The first reports of unusual activity as a result of invasive strep A, mostly involving children 5 years old and younger, came from the Netherlands between March and July. It is not only about the number of cases and their severity, said the doctors of the university preprint research paper published on December 13, but also the fact that many patients were simultaneously infected with viruses such as influenza or chicken pox. (Unlike in the United States, vaccination against varicella, which causes chickenpox, is not part of the childhood vaccination program in the Netherlands.)

During 2018 and 2019, most children seen in Dutch hospitals with invasive streptococcal A developed sepsis, systemic infection or pneumonia. But this year, many have been diagnosed with necrotizing fasciitis, a flesh-eating disease involving bacteria that destroys tissue beneath the skin. Doctors Evelien B. van Kempen, Patricia CJ Bruijning-Verhagen and their co-authors urged the public to be aware that early recognition and prompt treatment can save lives.

“Clinicians and parents should be alert and aware of unusual pediatric presentations,” they wrote.

Serious illnesses in children have also been reported in the UK, the Netherlands, France, Ireland and Sweden, but the patterns are not always the same. In the UK, doctors have reported an increase in scarlet fever – also caused by the strep A bacteria – around the same time as invasive cases. But that was not seen in the Netherlands.

Several hospitals in the United States said they were not aware of the unusual occurrence of scarlet fever in their areas.

Figuring out what’s going on in the United States is more difficult than in some other countries because of the lack of a national health care system that facilitates case tracking. CDC spokeswoman Kate Grusich said in an email that it’s too early to say whether case numbers are “just returning to pre-pandemic levels or increasing beyond what we would normally expect.”

“CDC is closely monitoring this data and speaking with surveillance sites and hospitals in multiple states to learn more about any trends,” she said.

An e-mail list for pediatricians and infectious disease specialists in this country began exploding in October with a question from a doctor in the Midwest: Has anyone else noticed an increase in invasive strep A?

The responses were mixed, as expected, given that such cases tend to be grouped together. Boston Children’s saw nothing of concern. But doctors in Kansas City, Houston and Denver did.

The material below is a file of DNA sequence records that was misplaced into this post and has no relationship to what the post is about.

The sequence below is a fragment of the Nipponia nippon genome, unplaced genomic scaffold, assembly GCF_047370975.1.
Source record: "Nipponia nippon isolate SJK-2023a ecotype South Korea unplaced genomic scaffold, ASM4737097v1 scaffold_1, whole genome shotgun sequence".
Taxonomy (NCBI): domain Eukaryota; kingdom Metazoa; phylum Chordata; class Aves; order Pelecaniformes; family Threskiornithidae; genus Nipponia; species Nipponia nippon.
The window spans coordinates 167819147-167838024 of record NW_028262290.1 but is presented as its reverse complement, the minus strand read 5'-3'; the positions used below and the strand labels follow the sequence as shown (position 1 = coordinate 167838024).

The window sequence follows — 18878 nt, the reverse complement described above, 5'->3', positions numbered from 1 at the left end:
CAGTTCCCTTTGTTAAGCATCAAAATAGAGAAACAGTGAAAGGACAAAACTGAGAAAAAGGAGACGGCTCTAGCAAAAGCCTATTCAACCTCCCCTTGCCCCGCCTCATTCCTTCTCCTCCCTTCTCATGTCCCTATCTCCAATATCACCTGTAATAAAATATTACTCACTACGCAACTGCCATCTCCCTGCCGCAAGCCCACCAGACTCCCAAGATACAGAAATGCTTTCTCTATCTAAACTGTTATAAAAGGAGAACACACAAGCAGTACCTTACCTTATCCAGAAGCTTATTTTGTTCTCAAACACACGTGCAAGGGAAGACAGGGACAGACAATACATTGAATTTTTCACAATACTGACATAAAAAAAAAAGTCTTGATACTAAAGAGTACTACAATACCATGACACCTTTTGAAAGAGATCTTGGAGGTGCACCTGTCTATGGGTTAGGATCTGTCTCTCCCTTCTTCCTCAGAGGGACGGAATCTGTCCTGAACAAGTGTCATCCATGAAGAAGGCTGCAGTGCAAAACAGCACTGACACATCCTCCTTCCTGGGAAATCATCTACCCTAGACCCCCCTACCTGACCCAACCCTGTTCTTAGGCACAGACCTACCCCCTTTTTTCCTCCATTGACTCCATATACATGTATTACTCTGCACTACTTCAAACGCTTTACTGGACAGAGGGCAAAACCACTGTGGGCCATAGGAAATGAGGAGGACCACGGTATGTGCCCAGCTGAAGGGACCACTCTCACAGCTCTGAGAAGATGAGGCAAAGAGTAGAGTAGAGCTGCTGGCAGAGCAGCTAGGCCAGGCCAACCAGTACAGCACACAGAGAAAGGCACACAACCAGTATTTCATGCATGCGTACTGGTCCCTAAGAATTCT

At Texas Children’s, Versalovic said some children came in with low blood pressure and septic shock, some with bacterial pneumonia and some with skin infections. A few were so sick that they needed intensive care. He worries that some of the cases have been missed. To diagnose invasive strep A, doctors must take samples of the patient’s blood, skin, or fluid in the lungs or other areas. But if the child needs emergency care, there may not be time to consider the cause of the illness.

Invasive strep A “doesn’t follow a simple linear progression,” he said.

In Denver, Samuel Dominguez, an infectious disease specialist at Children’s Hospital Colorado and a professor at the University of Colorado School of Medicine, said the cases he saw were “across the age spectrum” in children, noting that they may be more susceptible because the bacteria they tend to settle more aggressively in the throat and skin than in adults.

Dominguez tried to balance assurances that this is a relatively rare infection with calls to watch for warning signs.

Versalović agreed. “We don’t want to raise too much of an alarm, but these infections can progress very quickly,” he said.

Myers said all patients seen at Children’s Mercy in Missouri have recovered with treatment, but she urged parents to make sure their children have up-to-date vaccinations to prevent a viral infection that could open the door to a more serious bacterial one. “I think there are a lot of things at play that we don’t fully know yet,” she said.

One of the tricky things about the disease is that it can look so different in different children, she said. A child who has trouble moving the eyeball has had an infection of the soft tissues of the eye socket; the one with the lump behind the ear, a bone infection in that area; and the third patient, collection of pus in the back of the throat.

Myers urged parents to be careful.

“If a child seems sicker than they should be after developing a fever, it’s always a good idea to take them to the doctor if they have trouble breathing or notice anything else — even a swollen eye,” she said.